Five-time champions Roger Federer and Serena Williams reached the U.S. Open second round on Tuesday, but found themselves sharing the headlines with teenage upstarts CiCi Bellis and Borna Coric.
Federer claimed his 50th win of 2014 as the 17-time major winner, playing in his 60th successive Grand Slam and bidding to become the oldest major winner in over 40 years, defeated Australia’s Marinko Matosevic 6-3, 6-4, 7-6 (7/4) to register his 23rd win in 24 night matches in New York.
“It was a bit more difficult than I thought it was going to be in the third set. Marinko has a big game,” said second seeded Federer who hit 10 aces and 41 winners and was cheered on by basketball legend Michael Jordan.
Federer will face another Australian, big-serving Sam Groth, for a place in the last 32 as he continues his bid for a record sixth U.S. Open but first since 2008.
Women’s world number one Williams, the double defending champion who is also seeking a sixth title, was equally untroubled, defeating 18-year-old compatriot Taylor Townsend, 6-3, 6-1 in just 55 minutes.
Williams, like Federer, a 17-time major winner, has failed to make it past the fourth round at the Australian Open, French Open and Wimbledon this year.
“This was the first Slam I ever won. I love coming out to play—I never want it to stop,” said Williams, who was dressed in a leopard-print dress for the occasion and next tackles compatriot Vania King.
When Williams won her first U.S. Open in 1999, CiCi Bellis wasn’t even five months old.
But on Tuesday, Bellis, ranked at a lowly 1,208 and aged just 15, knocked out Australian Open runner-up Dominika Cibulkova, the 12th seed, 6-1, 4-6, 6-4, to become the youngest player to win a match at the U.S. Open since Anna Kournikova in 1996.
“I went into the match thinking it was going to be such a great experience, but I never thought I would come out on top winning,” said Bellis who, as an amateur, had to pass up the $60,000 prize money to avoid jeopardising a college sports career.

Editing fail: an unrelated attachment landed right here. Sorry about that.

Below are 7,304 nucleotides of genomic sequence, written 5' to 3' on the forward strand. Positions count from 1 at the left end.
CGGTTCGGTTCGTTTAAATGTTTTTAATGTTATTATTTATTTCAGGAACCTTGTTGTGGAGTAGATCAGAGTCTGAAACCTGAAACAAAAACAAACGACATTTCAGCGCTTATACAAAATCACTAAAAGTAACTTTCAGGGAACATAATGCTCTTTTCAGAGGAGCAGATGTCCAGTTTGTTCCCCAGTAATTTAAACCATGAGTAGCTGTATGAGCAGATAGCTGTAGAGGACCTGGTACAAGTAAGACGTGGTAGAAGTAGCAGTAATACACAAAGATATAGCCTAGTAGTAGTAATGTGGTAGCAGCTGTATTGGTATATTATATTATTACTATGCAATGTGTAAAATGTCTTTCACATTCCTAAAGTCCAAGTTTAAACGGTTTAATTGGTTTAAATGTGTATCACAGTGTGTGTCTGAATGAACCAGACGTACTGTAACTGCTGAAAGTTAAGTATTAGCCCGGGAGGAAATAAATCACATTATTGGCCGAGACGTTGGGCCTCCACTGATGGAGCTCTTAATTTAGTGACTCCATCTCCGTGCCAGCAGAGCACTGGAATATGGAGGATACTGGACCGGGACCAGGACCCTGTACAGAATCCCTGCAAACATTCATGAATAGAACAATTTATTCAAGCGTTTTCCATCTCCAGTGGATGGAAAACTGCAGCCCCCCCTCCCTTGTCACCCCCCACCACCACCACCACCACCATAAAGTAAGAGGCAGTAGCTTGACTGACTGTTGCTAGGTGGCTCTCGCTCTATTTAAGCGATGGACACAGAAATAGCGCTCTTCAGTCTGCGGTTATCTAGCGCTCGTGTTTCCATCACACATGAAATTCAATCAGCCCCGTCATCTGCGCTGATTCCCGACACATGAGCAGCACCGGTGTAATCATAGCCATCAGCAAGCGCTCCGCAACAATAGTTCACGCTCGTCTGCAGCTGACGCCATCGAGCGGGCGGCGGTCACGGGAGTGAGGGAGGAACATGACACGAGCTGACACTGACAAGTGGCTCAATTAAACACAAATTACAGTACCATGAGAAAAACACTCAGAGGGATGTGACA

Coric, the 17-year-old world number 204 who was junior champion in 2013, also made a stunning Grand Slam debut with a convincing 6-4, 6-1, 6-2 win over 29th-seeded Czech Lukas Rosol, the man who dumped Rafael Nadal out of Wimbledon two years ago.
The upset put Coric into a second-round clash with history-making Victor Estrella Burgos, the Dominican Republic’s first Grand Slam participant who is making his US Open debut at 34.
“It’s an amazing feeling,” said qualifier Coric, who arrived in New York with the goal of making it into the main draw. “I said to myself, ‘If I achieve that, that’s going to be perfect’.”
Wimbledon champion Petra Kvitova breezed into the second round with a 6-1, 6-0 rout of French number 73 Kristina Mladenovic.
The third-seeded Czech didn’t surrender a service break in the 54-minute contest, breaking Mladenovic five times.
Canadian seventh seed Eugenie Bouchard, the Wimbledon runner-up, eased past Olga Govortsova of Belarus 6-2, 6-1, slamming the brakes on her post-All England Club final slump which had brought her just one win coming into New York.
Bouchard is one of four Canadians in the main draw this year, the most since 1989 and is aiming to keep up her record of having made at least the semifinals at all the majors in 2014.
Former French Open champion Ana Ivanovic, the eighth seed, eased past Alison Riske of the United States, 6-3, 6-0 in a tie which featured eight breaks of serve.
Australia’s Samantha Stosur, the 2011 champion, went through with a 6-1, 6-4 win over Lauren Davies of the United States, firmly erasing the nightmare of her 2013 first round exit to U.S. teenager Victoria Duval.
However, another former champion, Svetlana Kuznetsova, the 2004 winner was dumped out 3-6, 6-2, 7-6 (7/3) by New Zealand’s Marina Erakovic who won her first US Open match at the fifth time of asking.
Victoria Azarenka, the runner-up to Williams for the last two years, defeated Japan’s Misaki Doi 6-7 (3/7), 6-4, 6-1 as the 16th seed looks to resurrect a season wrecked by a left foot injury which restricted her to one event in six months in the first half of 2014.
Two-time men’s semifinalist David Ferrer, the Spanish fourth seed, was also a Tuesday winner, beating Bosnia’s Damir Dzumhur 6-1, 6-2, 2-6, 6-2.
America’s top hope in the men’s division, 13th seeded John Isner saw off compatriot Marcos Giron 7-6 (7/5), 6-2, 7-6 (7/2) as he bids to end the United States’ 11-year wait for a men’s Grand Slam title.